The United Steelworkers (USW) union was informed today by Region 6 of the National Labor Relations Board (NLRB) in Pittsburgh that the regional director will issue a complaint in the four-month-long Allegheny Technologies Inc. (ATI) lockout alleging, in the absence of a settlement, that the lockout has been illegal since its Aug. 15, 2015, inception.
The remedy for the company’s violations of the National Labor Relations Act (NLRA) would be to require ATI to make whole all 2,200 locked-out workers for any losses since the beginning of the lockout, including wages and benefits, and to require the company to bargain a new contract in good faith.
“For many years, we had a very good working relationship with ATI, among the best we have had with any employer,” said USW International President Leo W. Gerard. “It’s long past time for this company to get back to that spirit of cooperation, to return to the bargaining table and settle a fair contract.”
The NLRB complaint will allege, in part, that ATI bargained in bad faith, both before and during the lockout. The complaint will also allege that ATI unlawfully locked out workers to support the company’s bad faith bargaining positions and permissive demands at its plants in Pennsylvania, Ohio, New York, Connecticut, Massachusetts and Oregon.
Under the NLRA, a company is prohibited from locking out workers over permissive demands, which are bargaining demands that do not relate to terms and conditions of employment.
ATI stopped bargaining on August 6th and presented the union with a “last, best and final” contract offer. At the same time, it demanded that the union accept it and recommend it to the membership by Aug. 10. When the union would not succumb to this unlawful ultimatum, the company locked out the workers.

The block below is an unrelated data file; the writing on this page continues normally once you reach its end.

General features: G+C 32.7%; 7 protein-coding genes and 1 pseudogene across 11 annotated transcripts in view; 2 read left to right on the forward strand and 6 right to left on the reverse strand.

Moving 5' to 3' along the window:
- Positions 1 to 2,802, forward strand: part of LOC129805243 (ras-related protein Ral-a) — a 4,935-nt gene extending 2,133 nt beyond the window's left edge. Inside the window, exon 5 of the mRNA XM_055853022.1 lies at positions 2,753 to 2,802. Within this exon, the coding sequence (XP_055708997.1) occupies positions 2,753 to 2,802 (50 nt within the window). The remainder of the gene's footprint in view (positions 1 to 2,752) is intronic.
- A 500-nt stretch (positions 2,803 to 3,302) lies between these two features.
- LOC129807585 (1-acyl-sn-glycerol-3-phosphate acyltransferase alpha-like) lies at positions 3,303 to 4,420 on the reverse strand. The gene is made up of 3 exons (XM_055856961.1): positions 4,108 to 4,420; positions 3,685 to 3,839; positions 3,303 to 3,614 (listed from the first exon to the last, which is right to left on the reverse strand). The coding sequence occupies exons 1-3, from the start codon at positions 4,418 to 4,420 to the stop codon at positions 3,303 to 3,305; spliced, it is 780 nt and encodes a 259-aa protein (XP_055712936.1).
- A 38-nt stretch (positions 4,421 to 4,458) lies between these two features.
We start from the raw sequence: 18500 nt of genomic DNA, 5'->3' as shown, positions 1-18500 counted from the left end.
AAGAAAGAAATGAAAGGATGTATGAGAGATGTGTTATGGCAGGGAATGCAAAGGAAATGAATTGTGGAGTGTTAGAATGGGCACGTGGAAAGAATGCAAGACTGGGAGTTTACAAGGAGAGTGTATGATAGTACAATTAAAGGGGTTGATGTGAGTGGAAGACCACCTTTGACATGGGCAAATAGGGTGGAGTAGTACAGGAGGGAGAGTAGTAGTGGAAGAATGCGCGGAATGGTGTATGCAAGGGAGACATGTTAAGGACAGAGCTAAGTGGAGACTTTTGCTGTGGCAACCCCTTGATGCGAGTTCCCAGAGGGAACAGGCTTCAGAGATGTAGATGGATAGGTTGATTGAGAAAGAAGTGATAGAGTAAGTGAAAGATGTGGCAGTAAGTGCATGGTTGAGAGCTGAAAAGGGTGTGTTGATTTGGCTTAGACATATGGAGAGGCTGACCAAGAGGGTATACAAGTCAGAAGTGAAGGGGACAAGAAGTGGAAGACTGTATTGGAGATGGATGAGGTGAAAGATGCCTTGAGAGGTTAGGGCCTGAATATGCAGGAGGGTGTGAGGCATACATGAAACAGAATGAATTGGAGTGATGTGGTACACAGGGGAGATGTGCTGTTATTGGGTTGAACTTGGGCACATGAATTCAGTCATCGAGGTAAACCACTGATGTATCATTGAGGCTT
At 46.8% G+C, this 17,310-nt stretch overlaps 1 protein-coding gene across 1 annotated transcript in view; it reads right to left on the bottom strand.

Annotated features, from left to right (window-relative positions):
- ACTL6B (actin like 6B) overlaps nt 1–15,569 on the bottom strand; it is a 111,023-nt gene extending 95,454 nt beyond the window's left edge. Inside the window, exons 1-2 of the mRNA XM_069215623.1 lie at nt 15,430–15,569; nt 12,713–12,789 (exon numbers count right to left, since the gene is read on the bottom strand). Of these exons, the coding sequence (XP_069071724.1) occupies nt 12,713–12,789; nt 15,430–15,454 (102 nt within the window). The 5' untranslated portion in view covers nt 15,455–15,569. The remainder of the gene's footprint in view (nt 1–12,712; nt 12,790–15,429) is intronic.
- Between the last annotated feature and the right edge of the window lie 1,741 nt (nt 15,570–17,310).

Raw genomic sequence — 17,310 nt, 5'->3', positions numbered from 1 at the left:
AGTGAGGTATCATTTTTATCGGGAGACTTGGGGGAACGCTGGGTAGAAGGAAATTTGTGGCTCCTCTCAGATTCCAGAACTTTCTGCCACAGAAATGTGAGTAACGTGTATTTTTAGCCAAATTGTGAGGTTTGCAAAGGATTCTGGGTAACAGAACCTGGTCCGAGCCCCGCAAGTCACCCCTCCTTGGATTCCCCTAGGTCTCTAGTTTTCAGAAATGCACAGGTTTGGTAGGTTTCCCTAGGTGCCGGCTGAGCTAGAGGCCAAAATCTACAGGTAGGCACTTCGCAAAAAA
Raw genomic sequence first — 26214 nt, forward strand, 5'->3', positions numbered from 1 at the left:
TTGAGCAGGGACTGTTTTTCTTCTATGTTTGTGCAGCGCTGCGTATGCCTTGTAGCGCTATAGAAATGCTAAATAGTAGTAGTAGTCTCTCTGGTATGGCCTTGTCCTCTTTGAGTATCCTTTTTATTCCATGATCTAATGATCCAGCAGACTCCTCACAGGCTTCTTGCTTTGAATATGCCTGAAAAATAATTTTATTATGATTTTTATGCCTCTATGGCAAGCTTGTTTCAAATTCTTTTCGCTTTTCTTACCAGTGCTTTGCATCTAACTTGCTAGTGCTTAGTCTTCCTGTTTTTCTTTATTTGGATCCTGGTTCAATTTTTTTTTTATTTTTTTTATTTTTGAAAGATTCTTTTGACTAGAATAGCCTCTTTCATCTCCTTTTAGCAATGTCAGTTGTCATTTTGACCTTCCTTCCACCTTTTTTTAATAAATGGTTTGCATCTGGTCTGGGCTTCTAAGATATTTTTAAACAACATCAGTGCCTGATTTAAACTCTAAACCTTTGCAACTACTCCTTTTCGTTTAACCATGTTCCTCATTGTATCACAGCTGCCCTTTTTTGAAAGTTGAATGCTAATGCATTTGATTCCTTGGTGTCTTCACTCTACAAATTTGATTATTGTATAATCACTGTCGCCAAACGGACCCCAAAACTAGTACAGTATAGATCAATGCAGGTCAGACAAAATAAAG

In Oregon, ATI locked out USW-represented workers after the union would not agree to the unlawful demand that its contract offer be ratified by only the Oregon plant’s members, which would be a violation of the parties’ contract requiring pooled ratification by all the plants in the bargaining unit.
The complaint will be heard before an administrative law judge. No date has been set for that hearing.
“In all my years as a negotiator, I have never seen a company engage in such obvious bad-faith bargaining,” said USW International Vice President Tom Conway, who leads the union’s negotiations with ATI. “We are delighted that the regional director agreed with us on every major point that we made.”
ATI began planning for the lockout in January — months before contract negotiations began — when management hired outside consultants to recruit replacement workers and forced union members to sit through captive-audience meetings aimed at intimidating them into accepting concessions.